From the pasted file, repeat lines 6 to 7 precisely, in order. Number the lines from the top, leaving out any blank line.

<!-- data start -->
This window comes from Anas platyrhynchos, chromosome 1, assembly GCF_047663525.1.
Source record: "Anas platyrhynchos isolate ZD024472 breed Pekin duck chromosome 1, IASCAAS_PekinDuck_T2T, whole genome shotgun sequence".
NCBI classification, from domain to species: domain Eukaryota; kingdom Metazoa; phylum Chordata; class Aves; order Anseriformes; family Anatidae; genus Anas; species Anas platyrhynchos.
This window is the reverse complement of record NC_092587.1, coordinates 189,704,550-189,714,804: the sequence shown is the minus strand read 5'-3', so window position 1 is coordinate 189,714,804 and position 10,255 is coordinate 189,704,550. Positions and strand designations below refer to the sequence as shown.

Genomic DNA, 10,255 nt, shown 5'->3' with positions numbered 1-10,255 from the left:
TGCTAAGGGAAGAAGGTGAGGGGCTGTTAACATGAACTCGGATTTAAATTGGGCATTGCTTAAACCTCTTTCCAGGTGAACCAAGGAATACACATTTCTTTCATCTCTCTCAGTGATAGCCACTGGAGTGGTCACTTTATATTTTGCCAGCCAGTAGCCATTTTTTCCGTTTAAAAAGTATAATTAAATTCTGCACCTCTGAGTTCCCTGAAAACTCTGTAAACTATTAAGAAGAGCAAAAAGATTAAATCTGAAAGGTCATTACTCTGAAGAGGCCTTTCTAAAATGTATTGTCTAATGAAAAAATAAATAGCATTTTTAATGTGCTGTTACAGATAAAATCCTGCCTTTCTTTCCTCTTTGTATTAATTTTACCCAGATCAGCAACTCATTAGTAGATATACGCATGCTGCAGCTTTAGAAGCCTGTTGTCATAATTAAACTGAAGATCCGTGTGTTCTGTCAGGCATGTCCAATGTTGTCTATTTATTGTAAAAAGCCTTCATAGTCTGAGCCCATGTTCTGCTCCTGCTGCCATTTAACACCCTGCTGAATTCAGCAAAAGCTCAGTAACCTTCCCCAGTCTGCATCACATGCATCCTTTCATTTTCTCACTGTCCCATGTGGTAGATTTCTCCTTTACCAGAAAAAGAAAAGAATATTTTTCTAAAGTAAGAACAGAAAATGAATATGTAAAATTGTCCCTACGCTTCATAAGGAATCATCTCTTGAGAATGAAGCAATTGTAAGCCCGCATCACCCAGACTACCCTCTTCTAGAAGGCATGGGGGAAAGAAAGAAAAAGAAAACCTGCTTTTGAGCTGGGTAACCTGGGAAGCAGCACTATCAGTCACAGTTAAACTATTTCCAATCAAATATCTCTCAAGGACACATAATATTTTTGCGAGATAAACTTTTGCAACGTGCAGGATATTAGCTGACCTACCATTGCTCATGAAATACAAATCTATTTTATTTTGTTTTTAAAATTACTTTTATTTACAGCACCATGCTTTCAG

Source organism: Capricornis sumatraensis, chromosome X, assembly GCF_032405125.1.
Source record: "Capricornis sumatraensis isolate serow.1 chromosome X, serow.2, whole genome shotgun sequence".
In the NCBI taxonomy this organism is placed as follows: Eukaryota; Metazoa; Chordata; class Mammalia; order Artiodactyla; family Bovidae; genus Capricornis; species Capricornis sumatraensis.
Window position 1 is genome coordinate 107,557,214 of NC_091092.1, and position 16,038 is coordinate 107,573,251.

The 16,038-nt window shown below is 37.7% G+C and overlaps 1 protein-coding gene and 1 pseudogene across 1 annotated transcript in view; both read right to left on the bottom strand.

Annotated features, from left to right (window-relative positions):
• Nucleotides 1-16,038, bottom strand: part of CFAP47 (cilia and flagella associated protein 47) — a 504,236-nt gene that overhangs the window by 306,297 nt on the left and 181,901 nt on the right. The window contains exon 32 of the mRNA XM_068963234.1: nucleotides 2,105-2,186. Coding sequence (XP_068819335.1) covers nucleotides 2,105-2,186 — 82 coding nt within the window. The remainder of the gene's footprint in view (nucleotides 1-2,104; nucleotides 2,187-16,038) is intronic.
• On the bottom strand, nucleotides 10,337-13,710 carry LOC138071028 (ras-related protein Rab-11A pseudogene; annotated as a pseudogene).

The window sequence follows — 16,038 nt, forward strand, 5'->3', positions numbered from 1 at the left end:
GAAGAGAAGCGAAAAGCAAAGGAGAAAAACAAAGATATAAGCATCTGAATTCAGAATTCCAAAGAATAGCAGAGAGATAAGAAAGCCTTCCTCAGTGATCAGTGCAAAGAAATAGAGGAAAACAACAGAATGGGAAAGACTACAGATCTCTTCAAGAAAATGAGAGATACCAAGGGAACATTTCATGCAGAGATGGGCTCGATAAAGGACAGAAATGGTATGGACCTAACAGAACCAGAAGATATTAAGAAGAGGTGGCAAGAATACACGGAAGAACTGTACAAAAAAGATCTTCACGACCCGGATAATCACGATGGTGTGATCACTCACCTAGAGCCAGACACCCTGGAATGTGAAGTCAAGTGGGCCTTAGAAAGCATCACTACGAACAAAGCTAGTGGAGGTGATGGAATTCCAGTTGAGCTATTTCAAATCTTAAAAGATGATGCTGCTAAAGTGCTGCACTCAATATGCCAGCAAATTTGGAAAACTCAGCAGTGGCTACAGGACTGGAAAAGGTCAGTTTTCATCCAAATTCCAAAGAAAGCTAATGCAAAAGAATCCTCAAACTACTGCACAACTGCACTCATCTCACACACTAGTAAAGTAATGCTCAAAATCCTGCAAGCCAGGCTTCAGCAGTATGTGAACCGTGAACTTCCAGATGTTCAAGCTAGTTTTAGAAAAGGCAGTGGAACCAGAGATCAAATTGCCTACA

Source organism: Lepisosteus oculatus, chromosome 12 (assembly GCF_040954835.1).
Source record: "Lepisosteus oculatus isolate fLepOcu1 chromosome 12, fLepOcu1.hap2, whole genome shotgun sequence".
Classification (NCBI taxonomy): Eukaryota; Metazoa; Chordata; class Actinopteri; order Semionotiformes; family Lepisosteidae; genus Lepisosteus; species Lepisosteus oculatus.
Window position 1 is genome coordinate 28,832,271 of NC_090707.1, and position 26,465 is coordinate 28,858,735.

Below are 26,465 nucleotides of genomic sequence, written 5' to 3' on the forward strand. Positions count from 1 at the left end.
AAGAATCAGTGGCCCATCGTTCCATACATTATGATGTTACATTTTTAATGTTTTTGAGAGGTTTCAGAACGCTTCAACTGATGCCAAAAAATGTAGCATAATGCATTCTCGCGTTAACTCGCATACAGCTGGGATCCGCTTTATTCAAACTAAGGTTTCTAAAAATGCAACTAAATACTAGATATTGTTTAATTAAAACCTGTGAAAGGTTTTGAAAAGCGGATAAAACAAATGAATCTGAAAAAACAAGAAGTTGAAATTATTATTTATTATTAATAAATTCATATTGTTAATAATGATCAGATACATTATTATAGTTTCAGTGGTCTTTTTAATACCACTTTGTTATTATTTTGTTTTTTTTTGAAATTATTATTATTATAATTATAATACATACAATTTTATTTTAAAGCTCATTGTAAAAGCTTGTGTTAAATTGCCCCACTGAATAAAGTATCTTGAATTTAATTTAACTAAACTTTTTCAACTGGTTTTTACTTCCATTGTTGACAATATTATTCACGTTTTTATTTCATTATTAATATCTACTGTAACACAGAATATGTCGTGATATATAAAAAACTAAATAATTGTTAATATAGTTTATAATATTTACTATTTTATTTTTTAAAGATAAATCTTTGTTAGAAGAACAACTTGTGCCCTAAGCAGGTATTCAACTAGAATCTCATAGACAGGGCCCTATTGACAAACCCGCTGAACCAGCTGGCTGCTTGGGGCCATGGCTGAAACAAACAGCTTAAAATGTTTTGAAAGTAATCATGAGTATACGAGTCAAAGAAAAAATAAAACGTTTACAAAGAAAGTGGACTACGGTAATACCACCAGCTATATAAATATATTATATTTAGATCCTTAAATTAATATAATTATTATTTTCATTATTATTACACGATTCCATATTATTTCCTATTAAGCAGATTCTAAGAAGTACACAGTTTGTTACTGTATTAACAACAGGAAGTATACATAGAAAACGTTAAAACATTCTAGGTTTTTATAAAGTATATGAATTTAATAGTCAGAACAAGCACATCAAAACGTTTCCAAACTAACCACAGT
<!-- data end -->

TGCTAAGGGAAGAAGGTGAGGGGCTGTTAACATGAACTCGGATTTAAATTGGGCATTGCTTAAACCTCTTTCCAGGTGAACCAAGGAATACACATTTCTTTCATCTCTCTCAGTGATAGCCACTGGAGTGGTCACTTTATATTTTGCCAGCCAGTAGCCATTTTTTCCGTTTAAAAAGTATAATTAAATTCTGCACCTCTGAGTTCCCTGAAAACTCTGTAAACTATTAAGAAGAGCAAAAAGATTAAATCTGAAAGGTCATTACTCTGAAGAGGCCTTTCTAAAATGTATTGTCTAATGAAAAAATAAATAGCATTTTTAATGTGCTGTTACAGATAAAATCCTGCCTTTCTTTCCTCTTTGTATTAATTTTACCCAGATCAGCAACTCATTAGTAGATATACGCATGCTGCAGCTTTAGAAGCCTGTTGTCATAATTAAACTGAAGATCCGTGTGTTCTGTCAGGCATGTCCAATGTTGTCTATTTATTGTAAAAAGCCTTCATAGTCTGAGCCCATGTTCTGCTCCTGCTGCCATTTAACACCCTGCTGAATTCAGCAAAAGCTCAGTAACCTTCCCCAGTCTGCATCACATGCATCCTTTCATTTTCTCACTGTCCCATGTGGTAGATTTCTCCTTTACCAGAAAAAGAAAAGAATATTTTTCTAAAGTAAGAACAGAAAATGAATATGTAAAATTGTCCCTACGCTTCATAAGGAATCATCTCTTGAGAATGAAGCAATTGTAAGCCCGCATCACCCAGACTACCCTCTTCTAGAAGGCATGGGGGAAAGAAAGAAAAAGAAAACCTGCTTTTGAGCTGGGTAACCTGGGAAGCAGCACTATCAGTCACAGTTAAACTATTTCCAATCAAATATCTCTCAAGGACACATAATATTTTTGCGAGATAAACTTTTGCAACGTGCAGGATATTAGCTGACCTACCATTGCTCATGAAATACAAATCTATTTTATTTTGTTTTTAAAATTACTTTTATTTACAGCACCATGCTTTCAG

Source organism: Capricornis sumatraensis, chromosome X, assembly GCF_032405125.1.